Expression pruning in fan out precedents

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A formula of the kind

=VLOOKUP(A1:Z1000,"London",3)

makes reference to 26,000 cells and every one of them would be listed if such a formula was encountered in a discrepancy analysis.  And, depending on how many levels of precent OAK had been instructed to report, each of those 26,000 cells would have precedents, possibly many of them, which OAK would also attempt to list.

The fan-out in the resulting report would be enormous.  And quite useless.  Though the VLOOKUP may mention thousands of cells, it will always evaluate to a single value corresponding to just one of them.

OAK has the capability of confining a discrepancy analysis to the one useful cell.  It does this by subjecting formulas that it encounters to the same kind of expression pruning as is used in OAK's Formulas Optimize command.  An analysis that may be thousands of cells without pruning can be reduced to a few dozen cells with it.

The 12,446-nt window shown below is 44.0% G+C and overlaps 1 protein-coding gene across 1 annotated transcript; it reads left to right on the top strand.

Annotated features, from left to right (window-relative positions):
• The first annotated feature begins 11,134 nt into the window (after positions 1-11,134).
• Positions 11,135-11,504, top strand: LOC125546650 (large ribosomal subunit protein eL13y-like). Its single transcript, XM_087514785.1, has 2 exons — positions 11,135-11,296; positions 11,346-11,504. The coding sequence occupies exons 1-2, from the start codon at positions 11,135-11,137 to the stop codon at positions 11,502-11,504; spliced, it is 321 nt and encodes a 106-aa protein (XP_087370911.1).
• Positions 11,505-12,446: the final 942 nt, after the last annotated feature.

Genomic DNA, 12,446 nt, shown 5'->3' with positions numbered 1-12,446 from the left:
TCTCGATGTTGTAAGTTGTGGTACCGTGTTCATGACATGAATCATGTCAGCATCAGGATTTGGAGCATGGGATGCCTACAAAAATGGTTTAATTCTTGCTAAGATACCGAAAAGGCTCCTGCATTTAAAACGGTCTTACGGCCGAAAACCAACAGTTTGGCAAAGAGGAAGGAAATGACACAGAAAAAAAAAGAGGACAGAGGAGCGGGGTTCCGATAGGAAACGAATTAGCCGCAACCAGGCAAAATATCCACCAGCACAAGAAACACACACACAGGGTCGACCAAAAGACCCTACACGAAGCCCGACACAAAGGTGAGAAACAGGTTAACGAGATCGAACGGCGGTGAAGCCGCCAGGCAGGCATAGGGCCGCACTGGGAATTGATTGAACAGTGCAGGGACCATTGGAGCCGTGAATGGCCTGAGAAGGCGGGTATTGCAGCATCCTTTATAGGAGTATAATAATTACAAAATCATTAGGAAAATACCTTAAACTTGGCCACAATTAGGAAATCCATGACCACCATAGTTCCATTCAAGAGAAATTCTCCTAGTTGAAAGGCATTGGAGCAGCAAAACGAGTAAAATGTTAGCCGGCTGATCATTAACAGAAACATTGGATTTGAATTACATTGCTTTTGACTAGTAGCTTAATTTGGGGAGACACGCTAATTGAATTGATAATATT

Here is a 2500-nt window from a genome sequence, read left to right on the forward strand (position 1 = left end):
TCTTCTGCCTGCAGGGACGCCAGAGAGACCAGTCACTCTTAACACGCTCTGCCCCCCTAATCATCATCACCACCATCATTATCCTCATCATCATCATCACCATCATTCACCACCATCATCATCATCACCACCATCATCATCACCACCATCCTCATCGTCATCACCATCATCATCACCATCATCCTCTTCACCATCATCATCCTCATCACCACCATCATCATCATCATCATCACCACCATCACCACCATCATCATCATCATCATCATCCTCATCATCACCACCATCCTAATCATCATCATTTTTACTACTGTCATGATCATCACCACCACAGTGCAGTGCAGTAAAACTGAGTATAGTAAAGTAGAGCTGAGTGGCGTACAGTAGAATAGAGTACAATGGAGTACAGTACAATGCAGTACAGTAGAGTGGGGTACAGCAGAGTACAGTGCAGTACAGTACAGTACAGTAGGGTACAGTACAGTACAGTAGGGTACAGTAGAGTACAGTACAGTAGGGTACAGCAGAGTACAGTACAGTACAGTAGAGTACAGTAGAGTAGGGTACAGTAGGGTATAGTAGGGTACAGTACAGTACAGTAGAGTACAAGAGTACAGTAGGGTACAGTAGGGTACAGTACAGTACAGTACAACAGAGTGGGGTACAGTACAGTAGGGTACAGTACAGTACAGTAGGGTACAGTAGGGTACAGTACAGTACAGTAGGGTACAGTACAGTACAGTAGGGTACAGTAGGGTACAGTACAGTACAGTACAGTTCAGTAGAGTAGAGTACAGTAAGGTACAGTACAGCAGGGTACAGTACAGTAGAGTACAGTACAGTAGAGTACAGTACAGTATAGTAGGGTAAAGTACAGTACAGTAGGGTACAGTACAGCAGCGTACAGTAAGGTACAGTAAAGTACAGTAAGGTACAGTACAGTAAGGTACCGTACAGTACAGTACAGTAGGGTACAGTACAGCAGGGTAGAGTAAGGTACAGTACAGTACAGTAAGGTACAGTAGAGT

Which functions are to pruned are indicated half way down the discrepancy analysis dialog and can be specified by pressing the button to the right of the list.

OAK5FanOutPrecedents2

Tip: If two calculations differ because one is taking the TRUE branch of an IF and the other is taking the FALSE branch, you will likely not want to prune away the IF function.  But if they follow the same branch of the IF, but nevertheless deliver different results, pruning out the IF may well be helpful.